Framing the emotion was a narrative of our own design. Not for Nordic LARP the show and tell awkwardness of some UK games, nor the exquisitely crafted precision of the best of our games; this was more organic. More emotional. They call it "playing to lose"; taking the course of most drama - I've heard friends in the UK describe it as "bad life choices".
My own character wasn’t much like me, but still I found myself engaging with him. He was nicer than I am, but also much more of a doormat. Clayton had married for love, his wife for money. He had a passion for the new, which drove him to constant infidelities. Not ever out of malice, simply because he could not help be engaged by a pretty face and a comforting smile. He was poor at banking, as it was never his great passion. Unfortunately, he was also poor at poetry, which was. He had a daughter whom he loved with all of his heart, but failed to understand. He believed in the primacy of happiness, love and joy - and sought these in all forms to be cherished and shared - and hated to see others unhappy. In the context of Fairweather Manor, it was never going to end well for him.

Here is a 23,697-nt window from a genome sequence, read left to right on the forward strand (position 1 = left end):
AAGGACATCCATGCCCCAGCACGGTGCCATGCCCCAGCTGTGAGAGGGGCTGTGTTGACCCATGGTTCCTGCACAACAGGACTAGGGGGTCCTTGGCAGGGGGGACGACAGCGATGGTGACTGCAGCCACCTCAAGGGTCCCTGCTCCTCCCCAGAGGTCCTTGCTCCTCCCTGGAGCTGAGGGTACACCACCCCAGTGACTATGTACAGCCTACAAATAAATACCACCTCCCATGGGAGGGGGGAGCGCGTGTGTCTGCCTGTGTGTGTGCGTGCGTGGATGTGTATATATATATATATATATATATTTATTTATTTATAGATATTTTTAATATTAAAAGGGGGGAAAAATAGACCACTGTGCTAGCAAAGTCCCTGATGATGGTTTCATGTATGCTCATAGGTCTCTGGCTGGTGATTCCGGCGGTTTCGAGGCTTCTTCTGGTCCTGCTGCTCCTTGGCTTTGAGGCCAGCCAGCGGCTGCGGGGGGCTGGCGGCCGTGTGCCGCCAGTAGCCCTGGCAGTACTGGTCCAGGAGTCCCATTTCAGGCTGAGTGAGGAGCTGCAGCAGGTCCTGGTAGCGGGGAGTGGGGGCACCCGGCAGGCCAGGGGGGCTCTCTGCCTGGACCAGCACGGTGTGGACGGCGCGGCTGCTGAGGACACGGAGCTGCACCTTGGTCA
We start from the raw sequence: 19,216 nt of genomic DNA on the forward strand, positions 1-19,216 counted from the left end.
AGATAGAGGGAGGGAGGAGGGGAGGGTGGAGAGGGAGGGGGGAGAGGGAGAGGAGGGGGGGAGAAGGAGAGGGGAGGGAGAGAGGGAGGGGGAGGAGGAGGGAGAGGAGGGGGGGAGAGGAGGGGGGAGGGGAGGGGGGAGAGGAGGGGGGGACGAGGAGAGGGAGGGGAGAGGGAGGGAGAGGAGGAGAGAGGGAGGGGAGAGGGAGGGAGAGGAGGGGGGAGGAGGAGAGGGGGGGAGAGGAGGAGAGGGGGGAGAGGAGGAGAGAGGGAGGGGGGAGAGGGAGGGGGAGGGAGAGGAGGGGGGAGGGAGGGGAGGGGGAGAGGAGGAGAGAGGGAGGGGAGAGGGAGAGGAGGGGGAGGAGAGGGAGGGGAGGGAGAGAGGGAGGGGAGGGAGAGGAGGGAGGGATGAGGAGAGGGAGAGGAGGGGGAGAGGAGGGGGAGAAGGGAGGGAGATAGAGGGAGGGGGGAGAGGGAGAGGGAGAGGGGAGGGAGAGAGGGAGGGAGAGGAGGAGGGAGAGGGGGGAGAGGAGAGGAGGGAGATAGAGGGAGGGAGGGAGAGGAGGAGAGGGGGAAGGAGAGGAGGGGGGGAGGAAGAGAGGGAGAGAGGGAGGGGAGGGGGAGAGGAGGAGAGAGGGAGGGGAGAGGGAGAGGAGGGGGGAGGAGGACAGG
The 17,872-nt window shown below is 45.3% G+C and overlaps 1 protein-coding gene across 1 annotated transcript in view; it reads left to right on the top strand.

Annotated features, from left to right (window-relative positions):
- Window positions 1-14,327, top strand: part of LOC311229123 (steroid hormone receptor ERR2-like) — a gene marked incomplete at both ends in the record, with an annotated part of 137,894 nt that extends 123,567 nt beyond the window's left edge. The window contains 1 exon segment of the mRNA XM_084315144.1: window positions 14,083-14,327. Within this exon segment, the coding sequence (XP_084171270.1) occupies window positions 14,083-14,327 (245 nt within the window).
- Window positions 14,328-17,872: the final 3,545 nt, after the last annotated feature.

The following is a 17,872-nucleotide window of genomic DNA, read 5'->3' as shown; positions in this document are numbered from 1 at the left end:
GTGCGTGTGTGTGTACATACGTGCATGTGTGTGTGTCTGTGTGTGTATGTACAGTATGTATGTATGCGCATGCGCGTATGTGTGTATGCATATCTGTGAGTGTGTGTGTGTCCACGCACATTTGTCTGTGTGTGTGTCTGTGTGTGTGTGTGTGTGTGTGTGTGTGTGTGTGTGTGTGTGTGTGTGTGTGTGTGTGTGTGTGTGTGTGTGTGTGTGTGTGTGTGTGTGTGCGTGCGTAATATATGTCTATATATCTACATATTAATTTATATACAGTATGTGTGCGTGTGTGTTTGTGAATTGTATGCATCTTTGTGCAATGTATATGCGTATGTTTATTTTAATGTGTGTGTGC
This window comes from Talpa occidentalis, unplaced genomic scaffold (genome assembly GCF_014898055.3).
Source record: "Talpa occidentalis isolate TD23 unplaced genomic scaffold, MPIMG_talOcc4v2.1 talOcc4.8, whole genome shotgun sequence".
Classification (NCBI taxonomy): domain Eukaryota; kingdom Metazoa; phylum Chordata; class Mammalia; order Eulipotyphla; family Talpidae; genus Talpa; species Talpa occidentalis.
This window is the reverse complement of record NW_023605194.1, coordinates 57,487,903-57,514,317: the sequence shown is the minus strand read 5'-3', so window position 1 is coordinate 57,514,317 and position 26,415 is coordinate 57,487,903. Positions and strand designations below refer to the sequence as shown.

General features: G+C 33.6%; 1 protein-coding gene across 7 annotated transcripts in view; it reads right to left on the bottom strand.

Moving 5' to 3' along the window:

He was weak and easily bullied, even by himself. His inability to stand up for himself, especially against his own transient desires, was at the root of many of his problems. He could muster a backbone occasionally, most notably when intervening in disputes between his wife and daughter; but after a flare of strength, he would return to drifting along. In a family of go-getters, he was a failure.